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I've gotten to grips with the basics of Python and I've got a small holiday which I want to use some of to learn a little more Python. The problem is that I have no idea what to learn or where to start. I'm primarily web development but in this case I don't know how much difference it will make.

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10 Answers 10

up vote 14 down vote accepted

Well, there are great ressources for advanced Python programming :

Here is a list of subjects you must master if you want to write "Python" on your resume :

They are what make Python such a cool language (with the standard library of course, that I keep discovering everyday).

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What about iterators exactly? –  Greg Oct 8 '08 at 1:43
    
Do you think you could add some hyperlinks to the Python resume items? I'd be interested in digging in there. –  JnBrymn Aug 4 '10 at 15:29
    
Done. Mostly stackoverflow links :-) –  e-satis Aug 5 '10 at 6:20

Depending on exactly what you mean by "gotten to grips with the basics", I'd suggest reading through Dive Into Python and typing/executing all the chapter code, then get something like Programming Collective Intelligence and working through it - you'll learn python quite well, not to mention some quite excellent algorithms that'll come in handy to a web developer.

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Something great to play around with, though not a project, is The Python Challenge. I've found it quite useful in improving my python skills, and it gives your brain a good workout at the same time.

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I honestly loved the book Programming Python. It has a large assortment of small projects, most of which can be completed in an evening at a leisurely pace. They get you acquainted with most of the standard library and will likely hold your interest. Most importantly these small projects are actually useful in a "day to day" sense. The book pretty much only assumes you know and understand the bare essentials of Python as a language, rather than knowledge of it's huge API library.

I think you'll find it'll be well worth working through.

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I'll plug Building Skills in Python. Plus, if you want something more challenging, Building Skills in OO Design is a rather large and complex series of exercises.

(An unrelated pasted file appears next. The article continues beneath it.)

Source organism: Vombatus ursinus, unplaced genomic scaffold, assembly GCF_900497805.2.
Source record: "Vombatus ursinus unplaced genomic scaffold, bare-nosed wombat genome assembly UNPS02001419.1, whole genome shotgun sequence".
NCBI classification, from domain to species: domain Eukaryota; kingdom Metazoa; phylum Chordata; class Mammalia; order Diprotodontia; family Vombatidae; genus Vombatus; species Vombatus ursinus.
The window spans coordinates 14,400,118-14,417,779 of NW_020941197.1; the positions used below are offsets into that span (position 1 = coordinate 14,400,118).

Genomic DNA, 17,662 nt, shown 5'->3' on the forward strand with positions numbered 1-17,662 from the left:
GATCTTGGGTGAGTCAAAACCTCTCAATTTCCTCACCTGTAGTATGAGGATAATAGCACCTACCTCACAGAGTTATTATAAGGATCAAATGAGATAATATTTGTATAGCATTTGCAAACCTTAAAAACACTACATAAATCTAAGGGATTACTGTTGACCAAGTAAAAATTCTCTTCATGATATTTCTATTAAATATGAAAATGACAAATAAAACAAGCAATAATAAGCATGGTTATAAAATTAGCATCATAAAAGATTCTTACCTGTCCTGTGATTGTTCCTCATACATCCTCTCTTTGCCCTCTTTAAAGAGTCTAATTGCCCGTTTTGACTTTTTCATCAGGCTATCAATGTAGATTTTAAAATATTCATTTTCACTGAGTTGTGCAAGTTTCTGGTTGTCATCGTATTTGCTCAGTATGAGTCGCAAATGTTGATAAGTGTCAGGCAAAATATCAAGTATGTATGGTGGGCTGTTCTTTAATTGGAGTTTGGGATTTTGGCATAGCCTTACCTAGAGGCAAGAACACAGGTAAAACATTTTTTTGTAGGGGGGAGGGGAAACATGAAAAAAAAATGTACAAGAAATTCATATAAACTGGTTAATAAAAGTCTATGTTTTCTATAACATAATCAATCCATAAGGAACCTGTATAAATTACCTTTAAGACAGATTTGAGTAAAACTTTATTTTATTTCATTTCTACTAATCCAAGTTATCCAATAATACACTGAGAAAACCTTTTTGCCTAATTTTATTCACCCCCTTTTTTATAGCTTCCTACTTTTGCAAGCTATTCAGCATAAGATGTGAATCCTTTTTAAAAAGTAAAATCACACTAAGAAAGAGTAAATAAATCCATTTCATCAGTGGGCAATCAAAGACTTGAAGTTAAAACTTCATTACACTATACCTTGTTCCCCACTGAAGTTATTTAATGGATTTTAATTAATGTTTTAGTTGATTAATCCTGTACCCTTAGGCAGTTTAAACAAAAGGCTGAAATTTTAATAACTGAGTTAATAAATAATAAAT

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The Python Cookbook is absolutely essential if you want to master idiomatic Python. Besides, that's the book that made me fall in love with the language.

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I'd suggest writing a non-trivial webapp using either Django or Pylons, something that does some number crunching. No better way to learn a new language than commiting yourself to a problem and learning as you go!

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Write a web app, likely in Django - the docs will teach you a lot of good Python style.

Use some of the popular libraries like Pygments or the Universal Feed Parser. Both of these make extremely useful functions, which are hard to get right, available in a well-documented API.

In general, I'd stay away from libs that aren't well documented - you'll bang your head on the wall trying to reverse-engineer them - and libraries that are wrappers around C libraries, if you don't have any C experience. I worked on wxPython code when I was still learning Python, which was my first language, and at the time it was little more than a wrapper around wxWidgets. That code was easily the ugliest I've ever written.

I didn't get that much out of Dive Into Python, except for the dynamic import chapter - that's not really well-documented elsewhere.

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People tend to say something along the lines of "The best way to learn is by doing" but I've always found that unless you're specifically learning a language to contribute to some project it's difficult to actually find little problems to tackle to keep yourself going.

A good solution to this is Project Euler, which has a list of various programming\mathematics challenges ranging from simple to quite brain-taxing. As an example, the first challenge is:

If we list all the natural numbers below 10 that are multiples of 3 or 5, we get 3, 5, 6 and 9. The sum of these multiples is 23.

And by problem #50 it's already getting a little tougher

Which prime, below one-million, can be written as the sum of the most consecutive primes

There are 208 in total, but I think some new ones get added here and there.

While I already knew python fairly well before starting Project Euler, I found that I learned some cool tricks purely through using the language so much. Good luck!

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Search "Alex Martelli", "Alex Martelli patterns" and "Thomas Wouters" on Google video. There's plenty of interesting talks on andvanced Python, design patterns in Python, and so on.

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